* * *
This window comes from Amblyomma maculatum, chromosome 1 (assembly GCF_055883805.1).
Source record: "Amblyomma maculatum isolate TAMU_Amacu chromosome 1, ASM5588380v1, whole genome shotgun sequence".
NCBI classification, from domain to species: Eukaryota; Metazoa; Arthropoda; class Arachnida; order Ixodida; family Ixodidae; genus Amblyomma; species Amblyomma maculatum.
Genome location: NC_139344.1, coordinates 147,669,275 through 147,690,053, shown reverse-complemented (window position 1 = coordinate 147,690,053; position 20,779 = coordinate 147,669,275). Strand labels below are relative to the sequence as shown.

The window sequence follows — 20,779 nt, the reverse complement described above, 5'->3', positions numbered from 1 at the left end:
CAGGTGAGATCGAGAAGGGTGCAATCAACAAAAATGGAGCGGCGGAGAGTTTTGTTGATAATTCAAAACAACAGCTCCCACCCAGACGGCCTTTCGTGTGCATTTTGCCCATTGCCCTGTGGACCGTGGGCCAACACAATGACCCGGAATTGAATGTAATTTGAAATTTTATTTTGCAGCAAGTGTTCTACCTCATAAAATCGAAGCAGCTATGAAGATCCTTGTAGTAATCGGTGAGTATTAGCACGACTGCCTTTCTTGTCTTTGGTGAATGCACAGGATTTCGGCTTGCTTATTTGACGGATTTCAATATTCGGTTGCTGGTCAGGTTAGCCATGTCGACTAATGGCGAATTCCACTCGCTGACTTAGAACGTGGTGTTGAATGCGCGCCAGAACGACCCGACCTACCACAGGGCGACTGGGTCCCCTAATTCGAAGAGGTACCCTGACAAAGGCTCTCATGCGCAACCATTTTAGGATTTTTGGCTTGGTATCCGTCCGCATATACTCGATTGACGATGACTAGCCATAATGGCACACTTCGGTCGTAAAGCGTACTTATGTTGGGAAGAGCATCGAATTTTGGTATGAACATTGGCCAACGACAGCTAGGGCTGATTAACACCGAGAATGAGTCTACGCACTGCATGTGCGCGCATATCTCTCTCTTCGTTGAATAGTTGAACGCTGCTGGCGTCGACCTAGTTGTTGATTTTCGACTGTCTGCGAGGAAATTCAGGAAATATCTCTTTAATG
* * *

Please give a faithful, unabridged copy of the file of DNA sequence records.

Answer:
This window comes from Amblyomma maculatum, chromosome 1 (assembly GCF_055883805.1).
Source record: "Amblyomma maculatum isolate TAMU_Amacu chromosome 1, ASM5588380v1, whole genome shotgun sequence".
NCBI classification, from domain to species: Eukaryota; Metazoa; Arthropoda; class Arachnida; order Ixodida; family Ixodidae; genus Amblyomma; species Amblyomma maculatum.
Genome location: NC_139344.1, coordinates 147,669,275 through 147,690,053, shown reverse-complemented (window position 1 = coordinate 147,690,053; position 20,779 = coordinate 147,669,275). Strand labels below are relative to the sequence as shown.

The window sequence follows — 20,779 nt, the reverse complement described above, 5'->3', positions numbered from 1 at the left end:
CAGGTGAGATCGAGAAGGGTGCAATCAACAAAAATGGAGCGGCGGAGAGTTTTGTTGATAATTCAAAACAACAGCTCCCACCCAGACGGCCTTTCGTGTGCATTTTGCCCATTGCCCTGTGGACCGTGGGCCAACACAATGACCCGGAATTGAATGTAATTTGAAATTTTATTTTGCAGCAAGTGTTCTACCTCATAAAATCGAAGCAGCTATGAAGATCCTTGTAGTAATCGGTGAGTATTAGCACGACTGCCTTTCTTGTCTTTGGTGAATGCACAGGATTTCGGCTTGCTTATTTGACGGATTTCAATATTCGGTTGCTGGTCAGGTTAGCCATGTCGACTAATGGCGAATTCCACTCGCTGACTTAGAACGTGGTGTTGAATGCGCGCCAGAACGACCCGACCTACCACAGGGCGACTGGGTCCCCTAATTCGAAGAGGTACCCTGACAAAGGCTCTCATGCGCAACCATTTTAGGATTTTTGGCTTGGTATCCGTCCGCATATACTCGATTGACGATGACTAGCCATAATGGCACACTTCGGTCGTAAAGCGTACTTATGTTGGGAAGAGCATCGAATTTTGGTATGAACATTGGCCAACGACAGCTAGGGCTGATTAACACCGAGAATGAGTCTACGCACTGCATGTGCGCGCATATCTCTCTCTTCGTTGAATAGTTGAACGCTGCTGGCGTCGACCTAGTTGTTGATTTTCGACTGTCTGCGAGGAAATTCAGGAAATATCTCTTTAATG